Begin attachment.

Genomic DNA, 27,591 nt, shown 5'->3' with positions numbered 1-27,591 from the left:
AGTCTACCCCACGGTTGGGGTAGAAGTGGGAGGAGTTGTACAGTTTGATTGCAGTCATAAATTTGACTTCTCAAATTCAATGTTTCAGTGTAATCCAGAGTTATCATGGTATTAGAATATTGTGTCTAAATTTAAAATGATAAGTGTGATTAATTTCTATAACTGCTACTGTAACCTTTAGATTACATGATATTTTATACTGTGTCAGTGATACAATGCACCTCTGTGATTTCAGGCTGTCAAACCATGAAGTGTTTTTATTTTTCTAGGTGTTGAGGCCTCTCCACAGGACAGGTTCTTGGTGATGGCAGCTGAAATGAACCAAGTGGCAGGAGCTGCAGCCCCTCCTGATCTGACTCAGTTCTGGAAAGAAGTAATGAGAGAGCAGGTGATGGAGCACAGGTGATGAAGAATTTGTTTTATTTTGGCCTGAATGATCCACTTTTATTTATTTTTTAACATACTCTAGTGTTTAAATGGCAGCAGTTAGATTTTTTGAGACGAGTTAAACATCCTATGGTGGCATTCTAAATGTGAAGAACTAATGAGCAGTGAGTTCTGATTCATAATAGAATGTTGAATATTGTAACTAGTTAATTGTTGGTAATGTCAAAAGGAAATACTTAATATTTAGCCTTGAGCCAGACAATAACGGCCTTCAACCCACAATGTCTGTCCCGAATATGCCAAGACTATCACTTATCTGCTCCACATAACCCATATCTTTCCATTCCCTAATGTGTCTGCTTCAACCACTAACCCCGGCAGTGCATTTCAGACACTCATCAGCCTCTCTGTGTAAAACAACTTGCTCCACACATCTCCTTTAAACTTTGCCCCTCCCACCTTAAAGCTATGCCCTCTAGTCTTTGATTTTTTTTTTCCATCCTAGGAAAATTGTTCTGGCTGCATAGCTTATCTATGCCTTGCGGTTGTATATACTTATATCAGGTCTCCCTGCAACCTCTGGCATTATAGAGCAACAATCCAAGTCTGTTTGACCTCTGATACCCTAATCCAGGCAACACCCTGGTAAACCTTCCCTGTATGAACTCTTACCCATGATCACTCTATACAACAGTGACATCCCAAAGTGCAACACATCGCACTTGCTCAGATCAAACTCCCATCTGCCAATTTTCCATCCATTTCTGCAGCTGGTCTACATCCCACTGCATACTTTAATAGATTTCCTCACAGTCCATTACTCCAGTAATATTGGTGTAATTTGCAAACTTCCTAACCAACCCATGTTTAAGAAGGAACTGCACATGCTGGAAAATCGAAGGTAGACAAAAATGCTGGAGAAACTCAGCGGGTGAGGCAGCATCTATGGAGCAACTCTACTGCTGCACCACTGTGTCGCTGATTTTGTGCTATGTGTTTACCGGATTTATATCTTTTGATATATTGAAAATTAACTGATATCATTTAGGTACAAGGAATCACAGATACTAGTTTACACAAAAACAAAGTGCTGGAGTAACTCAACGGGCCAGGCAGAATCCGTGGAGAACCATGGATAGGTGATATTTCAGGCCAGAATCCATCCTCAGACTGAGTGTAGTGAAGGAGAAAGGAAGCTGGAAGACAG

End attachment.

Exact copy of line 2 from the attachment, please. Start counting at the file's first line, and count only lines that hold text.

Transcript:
AGTCTACCCCACGGTTGGGGTAGAAGTGGGAGGAGTTGTACAGTTTGATTGCAGTCATAAATTTGACTTCTCAAATTCAATGTTTCAGTGTAATCCAGAGTTATCATGGTATTAGAATATTGTGTCTAAATTTAAAATGATAAGTGTGATTAATTTCTATAACTGCTACTGTAACCTTTAGATTACATGATATTTTATACTGTGTCAGTGATACAATGCACCTCTGTGATTTCAGGCTGTCAAACCATGAAGTGTTTTTATTTTTCTAGGTGTTGAGGCCTCTCCACAGGACAGGTTCTTGGTGATGGCAGCTGAAATGAACCAAGTGGCAGGAGCTGCAGCCCCTCCTGATCTGACTCAGTTCTGGAAAGAAGTAATGAGAGAGCAGGTGATGGAGCACAGGTGATGAAGAATTTGTTTTATTTTGGCCTGAATGATCCACTTTTATTTATTTTTTAACATACTCTAGTGTTTAAATGGCAGCAGTTAGATTTTTTGAGACGAGTTAAACATCCTATGGTGGCATTCTAAATGTGAAGAACTAATGAGCAGTGAGTTCTGATTCATAATAGAATGTTGAATATTGTAACTAGTTAATTGTTGGTAATGTCAAAAGGAAATACTTAATATTTAGCCTTGAGCCAGACAATAACGGCCTTCAACCCACAATGTCTGTCCCGAATATGCCAAGACTATCACTTATCTGCTCCACATAACCCATATCTTTCCATTCCCTAATGTGTCTGCTTCAACCACTAACCCCGGCAGTGCATTTCAGACACTCATCAGCCTCTCTGTGTAAAACAACTTGCTCCACACATCTCCTTTAAACTTTGCCCCTCCCACCTTAAAGCTATGCCCTCTAGTCTTTGATTTTTTTTTTCCATCCTAGGAAAATTGTTCTGGCTGCATAGCTTATCTATGCCTTGCGGTTGTATATACTTATATCAGGTCTCCCTGCAACCTCTGGCATTATAGAGCAACAATCCAAGTCTGTTTGACCTCTGATACCCTAATCCAGGCAACACCCTGGTAAACCTTCCCTGTATGAACTCTTACCCATGATCACTCTATACAACAGTGACATCCCAAAGTGCAACACATCGCACTTGCTCAGATCAAACTCCCATCTGCCAATTTTCCATCCATTTCTGCAGCTGGTCTACATCCCACTGCATACTTTAATAGATTTCCTCACAGTCCATTACTCCAGTAATATTGGTGTAATTTGCAAACTTCCTAACCAACCCATGTTTAAGAAGGAACTGCACATGCTGGAAAATCGAAGGTAGACAAAAATGCTGGAGAAACTCAGCGGGTGAGGCAGCATCTATGGAGCAACTCTACTGCTGCACCACTGTGTCGCTGATTTTGTGCTATGTGTTTACCGGATTTATATCTTTTGATATATTGAAAATTAACTGATATCATTTAGGTACAAGGAATCACAGATACTAGTTTACACAAAAACAAAGTGCTGGAGTAACTCAACGGGCCAGGCAGAATCCGTGGAGAACCATGGATAGGTGATATTTCAGGCCAGAATCCATCCTCAGACTGAGTGTAGTGAAGGAGAAAGGAAGCTGGAAGACAG